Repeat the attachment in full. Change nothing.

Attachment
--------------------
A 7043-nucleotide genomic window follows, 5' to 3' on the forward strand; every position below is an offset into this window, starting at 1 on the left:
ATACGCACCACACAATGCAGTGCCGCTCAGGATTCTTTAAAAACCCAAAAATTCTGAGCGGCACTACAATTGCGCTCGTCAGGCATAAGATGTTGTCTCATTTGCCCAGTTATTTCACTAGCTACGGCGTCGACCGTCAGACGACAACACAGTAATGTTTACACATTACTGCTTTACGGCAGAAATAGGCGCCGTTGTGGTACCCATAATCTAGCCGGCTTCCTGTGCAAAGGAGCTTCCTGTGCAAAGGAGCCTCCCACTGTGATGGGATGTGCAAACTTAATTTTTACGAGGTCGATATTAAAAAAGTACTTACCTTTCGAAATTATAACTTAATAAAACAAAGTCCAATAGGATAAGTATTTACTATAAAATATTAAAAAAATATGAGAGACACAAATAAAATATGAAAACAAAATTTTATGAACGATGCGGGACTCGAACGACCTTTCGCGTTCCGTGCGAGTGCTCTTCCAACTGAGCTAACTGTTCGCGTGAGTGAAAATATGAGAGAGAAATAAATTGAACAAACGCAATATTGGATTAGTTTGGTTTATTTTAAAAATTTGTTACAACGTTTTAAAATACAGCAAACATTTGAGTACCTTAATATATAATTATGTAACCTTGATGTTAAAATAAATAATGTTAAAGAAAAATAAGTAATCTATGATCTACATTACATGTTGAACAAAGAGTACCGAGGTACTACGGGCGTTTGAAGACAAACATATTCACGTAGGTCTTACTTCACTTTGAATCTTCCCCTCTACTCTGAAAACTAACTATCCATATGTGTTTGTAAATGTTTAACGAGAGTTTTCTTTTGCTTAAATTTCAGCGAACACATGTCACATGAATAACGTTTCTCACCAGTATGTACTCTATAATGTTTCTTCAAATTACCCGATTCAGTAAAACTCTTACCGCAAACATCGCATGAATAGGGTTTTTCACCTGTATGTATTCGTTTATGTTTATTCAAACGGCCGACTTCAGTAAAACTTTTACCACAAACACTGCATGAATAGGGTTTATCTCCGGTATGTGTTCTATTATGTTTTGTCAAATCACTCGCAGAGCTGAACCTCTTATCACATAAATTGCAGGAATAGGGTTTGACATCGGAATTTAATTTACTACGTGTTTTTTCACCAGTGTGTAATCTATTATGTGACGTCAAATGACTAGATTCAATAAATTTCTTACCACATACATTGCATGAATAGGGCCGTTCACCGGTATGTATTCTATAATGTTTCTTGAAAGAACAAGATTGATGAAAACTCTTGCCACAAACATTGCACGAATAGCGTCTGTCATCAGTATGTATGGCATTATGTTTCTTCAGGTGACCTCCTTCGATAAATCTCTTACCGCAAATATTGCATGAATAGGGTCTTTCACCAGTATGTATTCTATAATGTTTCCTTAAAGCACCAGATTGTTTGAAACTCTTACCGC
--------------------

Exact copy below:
A 7043-nucleotide genomic window follows, 5' to 3' on the forward strand; every position below is an offset into this window, starting at 1 on the left:
ATACGCACCACACAATGCAGTGCCGCTCAGGATTCTTTAAAAACCCAAAAATTCTGAGCGGCACTACAATTGCGCTCGTCAGGCATAAGATGTTGTCTCATTTGCCCAGTTATTTCACTAGCTACGGCGTCGACCGTCAGACGACAACACAGTAATGTTTACACATTACTGCTTTACGGCAGAAATAGGCGCCGTTGTGGTACCCATAATCTAGCCGGCTTCCTGTGCAAAGGAGCTTCCTGTGCAAAGGAGCCTCCCACTGTGATGGGATGTGCAAACTTAATTTTTACGAGGTCGATATTAAAAAAGTACTTACCTTTCGAAATTATAACTTAATAAAACAAAGTCCAATAGGATAAGTATTTACTATAAAATATTAAAAAAATATGAGAGACACAAATAAAATATGAAAACAAAATTTTATGAACGATGCGGGACTCGAACGACCTTTCGCGTTCCGTGCGAGTGCTCTTCCAACTGAGCTAACTGTTCGCGTGAGTGAAAATATGAGAGAGAAATAAATTGAACAAACGCAATATTGGATTAGTTTGGTTTATTTTAAAAATTTGTTACAACGTTTTAAAATACAGCAAACATTTGAGTACCTTAATATATAATTATGTAACCTTGATGTTAAAATAAATAATGTTAAAGAAAAATAAGTAATCTATGATCTACATTACATGTTGAACAAAGAGTACCGAGGTACTACGGGCGTTTGAAGACAAACATATTCACGTAGGTCTTACTTCACTTTGAATCTTCCCCTCTACTCTGAAAACTAACTATCCATATGTGTTTGTAAATGTTTAACGAGAGTTTTCTTTTGCTTAAATTTCAGCGAACACATGTCACATGAATAACGTTTCTCACCAGTATGTACTCTATAATGTTTCTTCAAATTACCCGATTCAGTAAAACTCTTACCGCAAACATCGCATGAATAGGGTTTTTCACCTGTATGTATTCGTTTATGTTTATTCAAACGGCCGACTTCAGTAAAACTTTTACCACAAACACTGCATGAATAGGGTTTATCTCCGGTATGTGTTCTATTATGTTTTGTCAAATCACTCGCAGAGCTGAACCTCTTATCACATAAATTGCAGGAATAGGGTTTGACATCGGAATTTAATTTACTACGTGTTTTTTCACCAGTGTGTAATCTATTATGTGACGTCAAATGACTAGATTCAATAAATTTCTTACCACATACATTGCATGAATAGGGCCGTTCACCGGTATGTATTCTATAATGTTTCTTGAAAGAACAAGATTGATGAAAACTCTTGCCACAAACATTGCACGAATAGCGTCTGTCATCAGTATGTATGGCATTATGTTTCTTCAGGTGACCTCCTTCGATAAATCTCTTACCGCAAATATTGCATGAATAGGGTCTTTCACCAGTATGTATTCTATAATGTTTCCTTAAAGCACCAGATTGTTTGAAACTCTTACCGC